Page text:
We can see how BBB acts as a neuroprotective shield by protecting the brain from most substances in the blood, supplying brain tissues with nutrients, and filtering harmful compounds from the brain back to the bloodstream [ 30 ].

BBB is constituted by the brain endothelial cells which form the anatomical substrate called cerebral microvascular endothelium. It regulates the transport of solutes and other substances including drugs in and out of the brain, leukocyte migration, and maintains the homeostasis of the brain microenvironment, which is crucial for neuronal activity and proper functioning of CNS.

The cerebral microvascular endothelium, together with astrocytes, pericytes, neurons, and the extracellular matrix, constitute a "neurovascular unit" that is essential for the health and function of the CNS [ 31 ]. The transport of solutes and other substances across BBB is strictly constrained through both physical tight junctions TJs and adherents junctions AJs and metabolic barriers enzymes, diverse transport systems and hence excluding very small, electrically neutral and lipid soluble molecules.

Thus, conventional pharmacological drugs or chemotherapeutic agents are unable to pass through the barrier.


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Recently, detailed pharmacokinetic studies in pregnant sheep have demonstrated that DPHM readily crosses the ovine placenta, and is eliminated from the fetus by placental and non-placental pathways. The purpose of this study is to investigate the components of the fetal non-placental elimination i. Since stable isotope techniques were to be employed, synthesis of stable isotope labeled DPHM i. Overall, the total non-placental clearance of DPHM measured by direct methods i.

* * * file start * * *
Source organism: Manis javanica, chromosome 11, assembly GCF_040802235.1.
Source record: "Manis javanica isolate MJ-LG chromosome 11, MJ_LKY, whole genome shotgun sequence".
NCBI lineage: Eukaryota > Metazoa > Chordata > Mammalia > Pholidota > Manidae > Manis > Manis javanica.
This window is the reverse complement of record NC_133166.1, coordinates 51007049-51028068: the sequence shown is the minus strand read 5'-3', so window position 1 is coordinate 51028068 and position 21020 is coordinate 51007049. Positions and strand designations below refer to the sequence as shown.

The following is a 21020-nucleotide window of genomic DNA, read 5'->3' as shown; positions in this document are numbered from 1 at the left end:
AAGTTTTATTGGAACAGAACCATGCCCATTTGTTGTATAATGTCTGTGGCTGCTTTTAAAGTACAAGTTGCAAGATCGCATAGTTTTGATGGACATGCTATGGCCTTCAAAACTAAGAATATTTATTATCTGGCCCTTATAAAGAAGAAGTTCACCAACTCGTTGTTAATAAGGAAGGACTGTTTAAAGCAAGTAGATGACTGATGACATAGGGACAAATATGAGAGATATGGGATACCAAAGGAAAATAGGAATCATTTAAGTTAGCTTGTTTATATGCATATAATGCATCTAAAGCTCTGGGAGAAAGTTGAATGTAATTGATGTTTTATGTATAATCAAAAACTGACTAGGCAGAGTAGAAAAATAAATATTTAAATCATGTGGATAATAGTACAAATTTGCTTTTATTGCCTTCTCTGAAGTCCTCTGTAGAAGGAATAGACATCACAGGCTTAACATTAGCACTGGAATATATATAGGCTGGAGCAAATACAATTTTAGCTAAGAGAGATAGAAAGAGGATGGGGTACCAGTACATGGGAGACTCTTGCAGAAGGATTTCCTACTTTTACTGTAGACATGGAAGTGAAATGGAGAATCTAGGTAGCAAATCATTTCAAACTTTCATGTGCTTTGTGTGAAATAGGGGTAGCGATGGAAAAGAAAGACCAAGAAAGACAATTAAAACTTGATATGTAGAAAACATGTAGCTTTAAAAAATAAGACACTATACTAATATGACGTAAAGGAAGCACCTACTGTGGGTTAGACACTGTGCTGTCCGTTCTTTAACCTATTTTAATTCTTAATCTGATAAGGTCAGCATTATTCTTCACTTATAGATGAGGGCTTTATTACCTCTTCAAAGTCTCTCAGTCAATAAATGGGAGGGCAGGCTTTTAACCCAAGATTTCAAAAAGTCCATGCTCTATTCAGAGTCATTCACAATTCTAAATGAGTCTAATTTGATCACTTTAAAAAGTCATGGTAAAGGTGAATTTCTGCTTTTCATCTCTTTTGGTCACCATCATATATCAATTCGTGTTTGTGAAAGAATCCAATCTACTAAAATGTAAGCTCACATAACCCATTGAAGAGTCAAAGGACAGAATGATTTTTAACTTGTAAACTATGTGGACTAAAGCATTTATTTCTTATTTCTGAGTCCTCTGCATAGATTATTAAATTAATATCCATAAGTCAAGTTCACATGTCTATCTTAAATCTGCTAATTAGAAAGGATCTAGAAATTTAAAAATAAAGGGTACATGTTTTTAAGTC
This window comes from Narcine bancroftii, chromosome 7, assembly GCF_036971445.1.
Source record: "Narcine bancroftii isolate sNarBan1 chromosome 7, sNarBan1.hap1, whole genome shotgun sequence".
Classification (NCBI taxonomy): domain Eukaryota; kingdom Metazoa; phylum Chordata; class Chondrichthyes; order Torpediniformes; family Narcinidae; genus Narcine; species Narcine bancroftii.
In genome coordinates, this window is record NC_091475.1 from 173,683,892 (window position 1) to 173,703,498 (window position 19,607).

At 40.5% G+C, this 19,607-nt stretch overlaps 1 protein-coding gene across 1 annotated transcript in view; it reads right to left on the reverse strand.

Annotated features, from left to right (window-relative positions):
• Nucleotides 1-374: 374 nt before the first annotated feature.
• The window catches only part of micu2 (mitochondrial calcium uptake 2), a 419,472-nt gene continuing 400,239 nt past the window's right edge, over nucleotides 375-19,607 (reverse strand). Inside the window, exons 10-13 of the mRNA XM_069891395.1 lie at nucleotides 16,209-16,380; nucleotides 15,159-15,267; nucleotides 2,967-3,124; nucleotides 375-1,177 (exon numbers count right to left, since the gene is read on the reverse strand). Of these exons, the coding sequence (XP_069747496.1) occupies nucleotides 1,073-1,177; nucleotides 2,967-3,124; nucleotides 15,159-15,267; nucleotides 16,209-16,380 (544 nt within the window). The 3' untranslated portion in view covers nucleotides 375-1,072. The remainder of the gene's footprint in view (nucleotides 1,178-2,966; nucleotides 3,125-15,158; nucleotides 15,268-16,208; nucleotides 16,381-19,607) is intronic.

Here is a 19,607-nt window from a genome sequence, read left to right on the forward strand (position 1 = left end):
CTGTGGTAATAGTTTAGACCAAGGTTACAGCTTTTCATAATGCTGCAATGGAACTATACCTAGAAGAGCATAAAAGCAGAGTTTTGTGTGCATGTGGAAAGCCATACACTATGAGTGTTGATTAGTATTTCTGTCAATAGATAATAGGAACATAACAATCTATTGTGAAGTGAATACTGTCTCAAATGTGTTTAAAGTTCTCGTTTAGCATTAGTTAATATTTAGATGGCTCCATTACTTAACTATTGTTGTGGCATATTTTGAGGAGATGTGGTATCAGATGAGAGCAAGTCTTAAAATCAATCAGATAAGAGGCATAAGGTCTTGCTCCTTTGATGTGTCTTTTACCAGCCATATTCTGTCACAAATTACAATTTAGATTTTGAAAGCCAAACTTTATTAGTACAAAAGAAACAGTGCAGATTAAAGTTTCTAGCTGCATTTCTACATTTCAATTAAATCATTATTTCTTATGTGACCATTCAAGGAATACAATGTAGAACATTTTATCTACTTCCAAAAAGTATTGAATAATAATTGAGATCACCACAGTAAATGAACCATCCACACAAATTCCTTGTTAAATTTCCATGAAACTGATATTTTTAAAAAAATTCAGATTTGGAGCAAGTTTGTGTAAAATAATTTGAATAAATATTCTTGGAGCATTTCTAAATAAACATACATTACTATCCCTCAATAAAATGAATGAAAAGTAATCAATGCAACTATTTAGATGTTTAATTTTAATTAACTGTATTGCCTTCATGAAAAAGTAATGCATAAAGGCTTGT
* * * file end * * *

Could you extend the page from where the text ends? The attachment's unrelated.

The compound of claim 7, wherein A the compound is according to Formula 18 like Type J and one or more of the following features are satisfied: R54 is selected from the group consisting of: 4,6-dimethylpyrimidine; 2,6-dimethoxypyrimidine; 6-methoxypyrimidine; 5-ethyl 1,3,4-Thiadiazole ; 5-methylIsoxazole; 3-methoxypyridazinamine, 2-thiazole; and 2-methoxypyrazine. R55 is selected from the group consisting of hydrogen and methyl; the compound is selected from the group consisting of: B the compound according to Formula 19 like Type K is C the compound according to Formula 20 like Type L is selected from the group consisting of: D the compound according to Formula 21 like Type M is E the compound of Formula 22 like Type N is selected from the group consisting of: or F the compound of Formula 23 like Type O is selected from the group consisting of: 9. The compound of claim 10, wherein A the compound is according to Formula 32 like Type H and one or more of the following features are satisfied: R and R are independently selected from the group consisting of hydrogen; trifluoromethyl; methoxy; and chloro; R or R is hydrogen; R and R are independently selected from the group consisting of halogen and trifluoromethyl; R selected from the group consisting of halogen and straight chain or branched C-1 to C-4 lower alkyl optionally containing unsaturation; R and R are independently selected from the group consisting of hydrogen, methyl, and methoxy; R and R are independently selected from the group consisting of hydrogen and chloro; R is selected from the group consisting of hydrogen; chloro; methoxy; and methyl. R of Formula 32 is selected from the group consisting of hydrogen; methyl; and ethyl; or the compound is selected from the group consisting of: or B the compound is according to Formula 33 like Type I and one or more of the following features are satisfied: R and R are independently selected from the group consisting of: hydrogen; methyl; and chloro. R and R are independently selected from the group consisting of: hydrogen; trifluoromethyl; and chloro. R is chloro.